In the TL;DR version of it, with Phaser3, we can specify a config object which would have the information about the canvas and the game itself, including the size of the canvas, its style attributes, various scenes that are included in our gameplay (discussed shortly), type of physics engine (as Phaser has many), etc.

We then pass the configuration object to start a new game.

This might sound a bit confusing as you haven't seen any code yet. Let's do that next.

Getting started with the game

Let’s get straight to the game screen for now. We'll worry about the launch and leaderboard pages, later. Our game would be an HTML page with a canvas rendered on it. This canvas will hold and run the actual game. So, let's create a file, call it index.html. To keep things organized, we'll store all our HTML files in a folder called views and all the client-side JavaScript files in a folder called public. Let's start the views/index.html file with a basic skeleton:

As you can see, all that we are doing here is link to the CSS and JS files which we'll add shortly, but also more importantly the link to the Phaser JS CDN. You can copy the CSS directly from the GitHub project

Other than that, within the HTML body, we have a div with an id of game-container. This is where we'll add our game canvas through JavaScript.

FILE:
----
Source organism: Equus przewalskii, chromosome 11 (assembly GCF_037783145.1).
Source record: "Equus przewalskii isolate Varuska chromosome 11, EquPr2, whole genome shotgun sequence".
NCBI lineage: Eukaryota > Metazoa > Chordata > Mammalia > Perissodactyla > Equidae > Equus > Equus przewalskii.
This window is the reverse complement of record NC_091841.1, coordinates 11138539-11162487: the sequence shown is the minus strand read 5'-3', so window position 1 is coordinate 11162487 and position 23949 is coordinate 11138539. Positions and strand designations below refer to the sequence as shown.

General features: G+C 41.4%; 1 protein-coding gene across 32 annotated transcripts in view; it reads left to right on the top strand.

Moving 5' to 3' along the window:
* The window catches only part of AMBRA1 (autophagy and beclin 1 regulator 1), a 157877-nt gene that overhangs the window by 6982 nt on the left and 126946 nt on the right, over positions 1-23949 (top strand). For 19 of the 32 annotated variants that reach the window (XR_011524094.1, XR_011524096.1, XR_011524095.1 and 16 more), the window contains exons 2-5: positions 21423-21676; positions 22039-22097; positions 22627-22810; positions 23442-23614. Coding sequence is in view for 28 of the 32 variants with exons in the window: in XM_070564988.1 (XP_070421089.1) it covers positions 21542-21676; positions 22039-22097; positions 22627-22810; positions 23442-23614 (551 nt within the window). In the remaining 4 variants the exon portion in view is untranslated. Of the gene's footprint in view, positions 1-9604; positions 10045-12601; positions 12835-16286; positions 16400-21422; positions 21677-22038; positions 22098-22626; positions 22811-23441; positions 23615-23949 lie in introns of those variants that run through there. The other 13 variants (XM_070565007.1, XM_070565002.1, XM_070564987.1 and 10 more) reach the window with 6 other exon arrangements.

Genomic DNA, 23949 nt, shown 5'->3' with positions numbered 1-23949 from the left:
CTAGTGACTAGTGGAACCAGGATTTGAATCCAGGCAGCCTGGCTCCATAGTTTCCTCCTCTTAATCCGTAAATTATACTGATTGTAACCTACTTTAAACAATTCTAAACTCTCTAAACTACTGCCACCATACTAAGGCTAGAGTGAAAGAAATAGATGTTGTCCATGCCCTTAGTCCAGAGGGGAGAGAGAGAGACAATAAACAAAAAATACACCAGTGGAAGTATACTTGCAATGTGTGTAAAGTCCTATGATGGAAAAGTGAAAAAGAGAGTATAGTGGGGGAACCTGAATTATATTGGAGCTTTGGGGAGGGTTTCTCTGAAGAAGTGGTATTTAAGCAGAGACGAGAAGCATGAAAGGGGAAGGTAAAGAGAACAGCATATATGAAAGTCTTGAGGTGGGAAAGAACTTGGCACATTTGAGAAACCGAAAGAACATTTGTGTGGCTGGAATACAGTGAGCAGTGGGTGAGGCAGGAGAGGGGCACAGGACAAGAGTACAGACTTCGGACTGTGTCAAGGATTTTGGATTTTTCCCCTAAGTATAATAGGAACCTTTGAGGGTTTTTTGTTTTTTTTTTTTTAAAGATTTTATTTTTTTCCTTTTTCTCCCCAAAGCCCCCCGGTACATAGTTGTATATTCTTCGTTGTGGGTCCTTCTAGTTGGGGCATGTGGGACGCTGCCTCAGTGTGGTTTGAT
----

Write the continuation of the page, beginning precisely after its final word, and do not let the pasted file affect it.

Let's create a file in the public folder, call it script.js and start by defining the game configuration object that we talked about earlier.

As you can see, apart from specifying the size of the canvas and its background color, we've also specified where this canvas needs to go (identified by parent) and an array of the scenes that we'd like to be part of this game.

Phaser uses the concept of 'scenes' to organize the content of the game. You can think of a scene as what you are visually able to see at any point in time. While playing a game, if the game switches to a different background with different interactions among the game objects, then it's probably a separate scene from what you were viewing before.

For our game, we'll have a single scene (identified by GameScene). A scene in Phaser is a class that extends the Phaser.Scene class. Let's define this for our game. Add the following code above the config object as it is referencing the GameScene class.

As you can see, this class has three empty methods. These come with the Phaser.Scene class. Each of these methods has a different function as explained below

  1. The preload() method gets all the resources that we might need, from wherever they are, loads them in and keeps them ready for when we’d like to add them to our game.

  2. The create() method is executed once when the game first runs. We can add all the variable initializations, animation definitions, etc, in this method.

  3. The update() method is executed continuously in a loop for as long as the game is on and hence is able to constantly update the game objects as per the game logic. We'll update the avatars, shoot bullets, move the ship, all in this method..